10 Apr Jill’s Spring
A year ago–before she discovered she was terminal with cancer–Jill attempted to mow our six acres at the start of spring. She loves riding her mower over the fields. She says she gets in a Zenlike mode out there, the weed down whirling around her, the swallows wheeling overhead to snatch the grasshoppers churned up by her noisy machine, the sweet green smell of cut grass. But, to her surprise, the work devastated her. She spent a week in bed. The pain in her bones made her scream at times. Soon we found out why.
Had Jill gone untreated, she’d be dead now. But rapid, serious medical treatment has reduced the cancer markers in her blood by half. These markers are still dangerously high–360 when they should be 35–but they’re down enough to give Jill more quality time (i.e., less pain). She’s walking without her cane, for instance. And, good god, she has insisted that she try mowing again. She has promised to go slow. Whereas in normal times, she’d knock out the chore in a day and a half, it now takes her a week. But it makes her oh-so-happy to be working on the farm again.
As much as we love our hands-on work, we are taking time to enjoy our travel trailer. We drove it to the shore a couple of weeks ago and had our best trip yet, very restful (don’t forget, I’m now on an anti-depressant) and a total delight, as the trailer is near completion (i.e, a working bathroom, comfortable beds, and sufficient storage). We even had time to stop at an auction and get a (cheap!) way-cool huge antique sign for our barn.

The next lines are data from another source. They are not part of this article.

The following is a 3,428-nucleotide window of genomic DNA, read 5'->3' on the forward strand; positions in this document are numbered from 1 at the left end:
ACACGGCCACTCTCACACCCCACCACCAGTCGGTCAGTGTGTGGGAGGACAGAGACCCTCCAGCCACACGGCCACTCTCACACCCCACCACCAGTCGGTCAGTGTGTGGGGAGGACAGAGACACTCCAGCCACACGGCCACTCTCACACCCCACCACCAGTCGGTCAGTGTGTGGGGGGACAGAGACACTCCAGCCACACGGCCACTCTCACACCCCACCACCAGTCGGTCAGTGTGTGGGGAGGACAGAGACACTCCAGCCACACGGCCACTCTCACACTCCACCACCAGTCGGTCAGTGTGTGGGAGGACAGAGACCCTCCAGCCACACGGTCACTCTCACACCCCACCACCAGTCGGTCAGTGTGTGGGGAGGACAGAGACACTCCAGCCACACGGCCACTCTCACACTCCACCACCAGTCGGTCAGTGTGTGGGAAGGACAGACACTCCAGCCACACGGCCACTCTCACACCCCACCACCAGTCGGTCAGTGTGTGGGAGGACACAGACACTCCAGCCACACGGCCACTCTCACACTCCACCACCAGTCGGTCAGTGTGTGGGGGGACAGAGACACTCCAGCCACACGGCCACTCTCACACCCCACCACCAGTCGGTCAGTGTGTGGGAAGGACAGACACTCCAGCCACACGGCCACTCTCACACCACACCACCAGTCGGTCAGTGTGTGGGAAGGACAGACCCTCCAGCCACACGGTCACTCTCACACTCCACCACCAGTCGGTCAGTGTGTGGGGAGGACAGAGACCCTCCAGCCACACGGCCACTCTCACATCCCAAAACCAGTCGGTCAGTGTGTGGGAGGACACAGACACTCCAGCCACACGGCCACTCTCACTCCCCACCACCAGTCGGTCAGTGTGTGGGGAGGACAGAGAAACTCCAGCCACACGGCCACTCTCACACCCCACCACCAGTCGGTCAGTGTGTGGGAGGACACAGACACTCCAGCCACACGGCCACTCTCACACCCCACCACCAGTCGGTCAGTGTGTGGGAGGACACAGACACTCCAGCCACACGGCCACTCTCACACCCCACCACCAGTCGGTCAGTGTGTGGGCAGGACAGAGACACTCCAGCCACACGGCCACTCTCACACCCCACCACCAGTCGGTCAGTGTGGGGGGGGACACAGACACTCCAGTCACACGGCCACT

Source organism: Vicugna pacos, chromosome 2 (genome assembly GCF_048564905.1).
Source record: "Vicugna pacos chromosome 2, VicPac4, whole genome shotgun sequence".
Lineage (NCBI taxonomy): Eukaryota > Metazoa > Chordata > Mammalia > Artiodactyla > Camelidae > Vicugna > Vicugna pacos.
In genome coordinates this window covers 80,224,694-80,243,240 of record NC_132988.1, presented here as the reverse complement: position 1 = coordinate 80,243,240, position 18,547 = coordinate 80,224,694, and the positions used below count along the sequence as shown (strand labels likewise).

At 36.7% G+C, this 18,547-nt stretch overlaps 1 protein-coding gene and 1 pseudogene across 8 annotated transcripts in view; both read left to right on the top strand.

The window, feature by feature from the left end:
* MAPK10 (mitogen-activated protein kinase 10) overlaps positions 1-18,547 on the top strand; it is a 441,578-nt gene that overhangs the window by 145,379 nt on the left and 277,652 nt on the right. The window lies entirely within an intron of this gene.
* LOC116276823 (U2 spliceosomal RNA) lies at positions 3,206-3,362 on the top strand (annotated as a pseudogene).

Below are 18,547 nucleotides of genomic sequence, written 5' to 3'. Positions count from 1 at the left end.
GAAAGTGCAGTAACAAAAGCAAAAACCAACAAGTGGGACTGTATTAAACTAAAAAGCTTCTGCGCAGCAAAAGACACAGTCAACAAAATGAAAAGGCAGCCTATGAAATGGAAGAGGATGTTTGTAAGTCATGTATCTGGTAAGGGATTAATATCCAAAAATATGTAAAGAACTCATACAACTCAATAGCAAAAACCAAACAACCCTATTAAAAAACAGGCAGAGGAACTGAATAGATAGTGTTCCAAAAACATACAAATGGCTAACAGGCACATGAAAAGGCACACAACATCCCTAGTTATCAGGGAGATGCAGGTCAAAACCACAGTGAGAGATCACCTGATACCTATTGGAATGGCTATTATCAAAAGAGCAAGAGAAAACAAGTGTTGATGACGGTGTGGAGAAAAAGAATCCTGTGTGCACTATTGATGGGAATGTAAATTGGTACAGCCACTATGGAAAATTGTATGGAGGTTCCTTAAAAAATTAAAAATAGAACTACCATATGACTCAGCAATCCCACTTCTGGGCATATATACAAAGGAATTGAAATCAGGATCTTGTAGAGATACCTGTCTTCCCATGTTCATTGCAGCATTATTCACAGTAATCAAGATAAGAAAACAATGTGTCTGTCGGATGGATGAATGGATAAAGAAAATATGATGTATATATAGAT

Spring abounds here, the forsythia waving high its shocking yellow arms, the magnolia in full pink bloom, the orchard trees blossoming. Bumble bees are searching out the first flowers and scouting for hive sites. The blue birds, starlings, and sparrows are competing for nesting in the houses I erected at the perimeter of the fields.
By the way, if you drive through the country you’ll see sprays of tiny purple flowers that you might mistake for heather. They are actually weeds: an invasive species called “Deadnettle.” And they are everywhere–in flowerbeds, under bushes, interlaced with grasses–little opportunists that take advantage of early spring chill to proliferate before the bigger weeds crowd them out. I guess there’s something to admire in that.
Jill has filled our sunroom foyer with seedlings, in anticipation of planting the garden soon, something we didn’t get to last year. So, having gotten our Covid vaccinations and feeling safer, even healthier, of late (my blood pressure is nearly down to normal), we are grateful and happy, with high hopes for a bountiful summer.